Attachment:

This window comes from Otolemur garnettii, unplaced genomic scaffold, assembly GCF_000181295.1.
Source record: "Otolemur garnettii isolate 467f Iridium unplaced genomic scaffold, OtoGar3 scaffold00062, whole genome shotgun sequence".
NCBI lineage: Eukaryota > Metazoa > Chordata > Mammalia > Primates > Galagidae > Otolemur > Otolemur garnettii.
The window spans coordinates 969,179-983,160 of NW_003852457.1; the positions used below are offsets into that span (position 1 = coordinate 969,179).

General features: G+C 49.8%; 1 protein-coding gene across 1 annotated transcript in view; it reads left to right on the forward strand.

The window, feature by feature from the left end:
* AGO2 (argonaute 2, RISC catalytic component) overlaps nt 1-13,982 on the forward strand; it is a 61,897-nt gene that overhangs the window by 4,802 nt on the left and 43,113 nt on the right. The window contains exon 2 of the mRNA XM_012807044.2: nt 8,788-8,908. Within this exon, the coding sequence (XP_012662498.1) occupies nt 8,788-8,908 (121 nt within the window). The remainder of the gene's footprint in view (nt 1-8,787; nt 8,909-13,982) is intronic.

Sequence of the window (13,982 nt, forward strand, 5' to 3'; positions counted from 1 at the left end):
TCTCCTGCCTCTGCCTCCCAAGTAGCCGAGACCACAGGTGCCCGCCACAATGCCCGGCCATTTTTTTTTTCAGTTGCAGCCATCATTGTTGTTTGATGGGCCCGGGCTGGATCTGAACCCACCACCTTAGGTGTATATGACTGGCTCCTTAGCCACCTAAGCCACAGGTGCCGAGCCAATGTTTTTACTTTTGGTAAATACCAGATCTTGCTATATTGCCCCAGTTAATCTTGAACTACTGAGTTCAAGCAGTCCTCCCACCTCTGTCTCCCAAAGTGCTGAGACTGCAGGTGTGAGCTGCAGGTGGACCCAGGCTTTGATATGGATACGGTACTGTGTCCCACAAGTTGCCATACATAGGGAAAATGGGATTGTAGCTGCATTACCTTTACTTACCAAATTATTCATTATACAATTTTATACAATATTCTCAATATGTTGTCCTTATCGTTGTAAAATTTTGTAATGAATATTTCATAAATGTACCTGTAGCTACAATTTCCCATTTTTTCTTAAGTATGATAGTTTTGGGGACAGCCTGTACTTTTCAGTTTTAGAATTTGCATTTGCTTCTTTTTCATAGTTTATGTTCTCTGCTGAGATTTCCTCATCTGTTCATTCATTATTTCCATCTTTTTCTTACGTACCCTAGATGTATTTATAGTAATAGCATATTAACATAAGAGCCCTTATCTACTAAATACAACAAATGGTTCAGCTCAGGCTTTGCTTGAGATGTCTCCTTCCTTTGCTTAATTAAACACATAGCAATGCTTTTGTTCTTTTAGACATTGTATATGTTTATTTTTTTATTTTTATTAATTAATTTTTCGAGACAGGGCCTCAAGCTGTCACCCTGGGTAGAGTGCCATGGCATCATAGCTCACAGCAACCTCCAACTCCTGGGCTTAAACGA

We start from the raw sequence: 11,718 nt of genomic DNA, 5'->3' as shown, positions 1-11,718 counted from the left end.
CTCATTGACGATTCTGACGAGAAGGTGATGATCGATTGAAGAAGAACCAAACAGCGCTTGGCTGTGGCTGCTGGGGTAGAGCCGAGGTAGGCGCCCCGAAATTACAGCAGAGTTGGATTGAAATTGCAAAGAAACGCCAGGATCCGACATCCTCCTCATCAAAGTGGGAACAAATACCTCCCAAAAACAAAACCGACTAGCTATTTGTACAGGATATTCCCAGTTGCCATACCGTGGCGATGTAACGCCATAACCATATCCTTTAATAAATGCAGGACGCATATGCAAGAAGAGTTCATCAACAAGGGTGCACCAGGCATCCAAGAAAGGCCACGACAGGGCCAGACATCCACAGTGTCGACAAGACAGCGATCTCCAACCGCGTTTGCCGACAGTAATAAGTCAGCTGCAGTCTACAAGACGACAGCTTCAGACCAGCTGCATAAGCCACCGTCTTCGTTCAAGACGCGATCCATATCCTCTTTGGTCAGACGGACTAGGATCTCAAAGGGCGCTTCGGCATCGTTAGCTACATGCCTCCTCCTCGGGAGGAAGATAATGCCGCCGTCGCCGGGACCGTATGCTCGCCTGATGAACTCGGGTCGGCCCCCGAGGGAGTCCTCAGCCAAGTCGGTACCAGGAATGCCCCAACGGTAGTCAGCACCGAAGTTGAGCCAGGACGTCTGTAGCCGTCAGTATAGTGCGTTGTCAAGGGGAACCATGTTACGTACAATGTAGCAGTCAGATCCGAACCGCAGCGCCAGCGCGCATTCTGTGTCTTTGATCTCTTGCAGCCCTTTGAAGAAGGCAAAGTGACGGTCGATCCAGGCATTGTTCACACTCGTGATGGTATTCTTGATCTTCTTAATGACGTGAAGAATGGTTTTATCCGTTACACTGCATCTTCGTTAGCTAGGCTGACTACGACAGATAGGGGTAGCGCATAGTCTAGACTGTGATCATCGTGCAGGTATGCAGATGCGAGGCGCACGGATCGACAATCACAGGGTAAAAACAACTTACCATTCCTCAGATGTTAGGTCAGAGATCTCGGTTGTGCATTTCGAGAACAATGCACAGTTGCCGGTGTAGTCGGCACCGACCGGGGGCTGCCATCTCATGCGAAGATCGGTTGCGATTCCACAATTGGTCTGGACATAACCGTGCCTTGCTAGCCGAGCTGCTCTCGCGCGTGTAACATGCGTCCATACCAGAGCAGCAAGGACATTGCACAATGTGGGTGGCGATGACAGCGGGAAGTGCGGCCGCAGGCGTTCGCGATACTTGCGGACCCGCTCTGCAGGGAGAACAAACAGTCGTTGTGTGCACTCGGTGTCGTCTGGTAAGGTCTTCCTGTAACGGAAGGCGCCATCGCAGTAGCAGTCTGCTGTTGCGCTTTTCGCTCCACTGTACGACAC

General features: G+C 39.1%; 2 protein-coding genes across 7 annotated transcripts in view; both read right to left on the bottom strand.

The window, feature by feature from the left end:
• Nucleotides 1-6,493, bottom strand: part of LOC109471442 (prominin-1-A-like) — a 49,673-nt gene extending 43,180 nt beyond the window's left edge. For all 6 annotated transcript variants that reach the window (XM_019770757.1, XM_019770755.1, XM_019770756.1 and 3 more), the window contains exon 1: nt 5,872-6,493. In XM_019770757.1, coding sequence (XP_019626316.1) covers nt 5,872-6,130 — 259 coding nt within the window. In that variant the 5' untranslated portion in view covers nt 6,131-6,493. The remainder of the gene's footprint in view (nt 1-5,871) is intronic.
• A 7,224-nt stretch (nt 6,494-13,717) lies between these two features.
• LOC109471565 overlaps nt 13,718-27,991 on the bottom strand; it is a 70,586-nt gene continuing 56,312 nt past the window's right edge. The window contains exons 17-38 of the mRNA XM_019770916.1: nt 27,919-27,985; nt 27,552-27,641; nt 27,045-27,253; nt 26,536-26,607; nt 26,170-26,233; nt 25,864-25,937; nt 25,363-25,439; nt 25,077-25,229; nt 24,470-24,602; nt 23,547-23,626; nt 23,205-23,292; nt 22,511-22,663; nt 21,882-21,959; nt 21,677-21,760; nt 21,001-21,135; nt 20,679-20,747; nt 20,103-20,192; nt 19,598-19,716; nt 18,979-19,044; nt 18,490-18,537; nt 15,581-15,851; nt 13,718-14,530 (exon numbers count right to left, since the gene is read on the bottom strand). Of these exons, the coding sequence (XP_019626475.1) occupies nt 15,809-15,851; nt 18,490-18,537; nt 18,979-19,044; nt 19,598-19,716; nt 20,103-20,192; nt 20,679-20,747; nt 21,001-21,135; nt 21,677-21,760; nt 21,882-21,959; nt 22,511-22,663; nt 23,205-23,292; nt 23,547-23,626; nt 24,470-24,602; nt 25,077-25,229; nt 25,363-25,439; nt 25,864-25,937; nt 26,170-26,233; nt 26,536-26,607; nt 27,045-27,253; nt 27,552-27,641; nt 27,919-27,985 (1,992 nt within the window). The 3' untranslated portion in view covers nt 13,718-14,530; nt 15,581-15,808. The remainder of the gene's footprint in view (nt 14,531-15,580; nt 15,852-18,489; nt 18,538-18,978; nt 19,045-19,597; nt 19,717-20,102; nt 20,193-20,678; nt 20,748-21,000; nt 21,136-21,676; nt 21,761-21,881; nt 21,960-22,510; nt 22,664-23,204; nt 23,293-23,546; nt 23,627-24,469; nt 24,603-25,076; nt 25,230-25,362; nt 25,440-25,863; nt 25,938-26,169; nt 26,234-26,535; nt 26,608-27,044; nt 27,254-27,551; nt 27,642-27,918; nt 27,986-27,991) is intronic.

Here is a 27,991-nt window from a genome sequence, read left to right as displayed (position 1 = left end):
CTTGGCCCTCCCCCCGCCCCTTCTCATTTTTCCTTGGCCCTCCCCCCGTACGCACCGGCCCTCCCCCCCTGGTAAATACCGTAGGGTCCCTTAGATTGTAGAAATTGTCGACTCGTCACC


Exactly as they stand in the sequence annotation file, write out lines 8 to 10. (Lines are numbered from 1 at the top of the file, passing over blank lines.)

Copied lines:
Sequence of the window (13,982 nt, forward strand, 5' to 3'; positions counted from 1 at the left end):
TCTCCTGCCTCTGCCTCCCAAGTAGCCGAGACCACAGGTGCCCGCCACAATGCCCGGCCATTTTTTTTTTCAGTTGCAGCCATCATTGTTGTTTGATGGGCCCGGGCTGGATCTGAACCCACCACCTTAGGTGTATATGACTGGCTCCTTAGCCACCTAAGCCACAGGTGCCGAGCCAATGTTTTTACTTTTGGTAAATACCAGATCTTGCTATATTGCCCCAGTTAATCTTGAACTACTGAGTTCAAGCAGTCCTCCCACCTCTGTCTCCCAAAGTGCTGAGACTGCAGGTGTGAGCTGCAGGTGGACCCAGGCTTTGATATGGATACGGTACTGTGTCCCACAAGTTGCCATACATAGGGAAAATGGGATTGTAGCTGCATTACCTTTACTTACCAAATTATTCATTATACAATTTTATACAATATTCTCAATATGTTGTCCTTATCGTTGTAAAATTTTGTAATGAATATTTCATAAATGTACCTGTAGCTACAATTTCCCATTTTTTCTTAAGTATGATAGTTTTGGGGACAGCCTGTACTTTTCAGTTTTAGAATTTGCATTTGCTTCTTTTTCATAGTTTATGTTCTCTGCTGAGATTTCCTCATCTGTTCATTCATTATTTCCATCTTTTTCTTACGTACCCTAGATGTATTTATAGTAATAGCATATTAACATAAGAGCCCTTATCTACTAAATACAACAAATGGTTCAGCTCAGGCTTTGCTTGAGATGTCTCCTTCCTTTGCTTAATTAAACACATAGCAATGCTTTTGTTCTTTTAGACATTGTATATGTTTATTTTTTTATTTTTATTAATTAATTTTTCGAGACAGGGCCTCAAGCTGTCACCCTGGGTAGAGTGCCATGGCATCATAGCTCACAGCAACCTCCAACTCCTGGGCTTAAACGA

We start from the raw sequence: 11,718 nt of genomic DNA, 5'->3' as shown, positions 1-11,718 counted from the left end.